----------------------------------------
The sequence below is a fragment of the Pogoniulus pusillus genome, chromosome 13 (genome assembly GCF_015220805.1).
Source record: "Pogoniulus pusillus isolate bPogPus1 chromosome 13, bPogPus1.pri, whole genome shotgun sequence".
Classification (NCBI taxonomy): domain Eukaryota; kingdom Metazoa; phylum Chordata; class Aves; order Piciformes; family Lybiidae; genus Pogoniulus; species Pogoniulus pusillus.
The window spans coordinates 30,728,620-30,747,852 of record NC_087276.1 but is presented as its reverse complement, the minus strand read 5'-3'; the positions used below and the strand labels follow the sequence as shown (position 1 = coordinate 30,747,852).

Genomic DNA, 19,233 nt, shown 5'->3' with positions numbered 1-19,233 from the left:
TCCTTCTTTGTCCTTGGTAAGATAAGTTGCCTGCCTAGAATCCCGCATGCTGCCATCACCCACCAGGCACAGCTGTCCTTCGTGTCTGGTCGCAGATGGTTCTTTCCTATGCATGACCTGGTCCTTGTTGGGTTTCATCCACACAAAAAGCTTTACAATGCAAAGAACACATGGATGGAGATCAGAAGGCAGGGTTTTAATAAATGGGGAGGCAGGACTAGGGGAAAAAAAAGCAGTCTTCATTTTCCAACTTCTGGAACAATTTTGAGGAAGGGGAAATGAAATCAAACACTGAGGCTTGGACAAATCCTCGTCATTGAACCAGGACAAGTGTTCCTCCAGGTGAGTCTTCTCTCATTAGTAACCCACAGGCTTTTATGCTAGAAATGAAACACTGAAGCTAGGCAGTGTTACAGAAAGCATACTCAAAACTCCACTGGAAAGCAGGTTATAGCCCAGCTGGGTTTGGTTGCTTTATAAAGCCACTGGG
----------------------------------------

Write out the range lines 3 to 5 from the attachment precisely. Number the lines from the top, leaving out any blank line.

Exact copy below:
Classification (NCBI taxonomy): domain Eukaryota; kingdom Metazoa; phylum Chordata; class Aves; order Piciformes; family Lybiidae; genus Pogoniulus; species Pogoniulus pusillus.
The window spans coordinates 30,728,620-30,747,852 of record NC_087276.1 but is presented as its reverse complement, the minus strand read 5'-3'; the positions used below and the strand labels follow the sequence as shown (position 1 = coordinate 30,747,852).

Genomic DNA, 19,233 nt, shown 5'->3' with positions numbered 1-19,233 from the left: